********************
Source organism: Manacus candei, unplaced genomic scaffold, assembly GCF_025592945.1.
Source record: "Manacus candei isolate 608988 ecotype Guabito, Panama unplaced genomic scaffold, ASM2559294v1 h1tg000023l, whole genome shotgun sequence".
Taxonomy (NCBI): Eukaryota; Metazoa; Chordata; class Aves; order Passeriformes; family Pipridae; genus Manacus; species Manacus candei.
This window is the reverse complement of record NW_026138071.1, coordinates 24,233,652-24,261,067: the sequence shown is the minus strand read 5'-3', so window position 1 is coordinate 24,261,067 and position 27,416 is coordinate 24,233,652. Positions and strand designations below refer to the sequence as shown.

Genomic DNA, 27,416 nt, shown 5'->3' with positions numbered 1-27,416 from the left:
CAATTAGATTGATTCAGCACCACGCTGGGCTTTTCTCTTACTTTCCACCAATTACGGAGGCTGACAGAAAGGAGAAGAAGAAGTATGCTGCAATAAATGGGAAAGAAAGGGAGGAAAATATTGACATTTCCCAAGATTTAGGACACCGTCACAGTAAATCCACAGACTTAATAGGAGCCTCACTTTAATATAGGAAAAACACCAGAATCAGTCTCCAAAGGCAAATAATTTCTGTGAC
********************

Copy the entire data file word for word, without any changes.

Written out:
Source organism: Manacus candei, unplaced genomic scaffold, assembly GCF_025592945.1.
Source record: "Manacus candei isolate 608988 ecotype Guabito, Panama unplaced genomic scaffold, ASM2559294v1 h1tg000023l, whole genome shotgun sequence".
Taxonomy (NCBI): Eukaryota; Metazoa; Chordata; class Aves; order Passeriformes; family Pipridae; genus Manacus; species Manacus candei.
This window is the reverse complement of record NW_026138071.1, coordinates 24,233,652-24,261,067: the sequence shown is the minus strand read 5'-3', so window position 1 is coordinate 24,261,067 and position 27,416 is coordinate 24,233,652. Positions and strand designations below refer to the sequence as shown.

Genomic DNA, 27,416 nt, shown 5'->3' with positions numbered 1-27,416 from the left:
CAATTAGATTGATTCAGCACCACGCTGGGCTTTTCTCTTACTTTCCACCAATTACGGAGGCTGACAGAAAGGAGAAGAAGAAGTATGCTGCAATAAATGGGAAAGAAAGGGAGGAAAATATTGACATTTCCCAAGATTTAGGACACCGTCACAGTAAATCCACAGACTTAATAGGAGCCTCACTTTAATATAGGAAAAACACCAGAATCAGTCTCCAAAGGCAAATAATTTCTGTGAC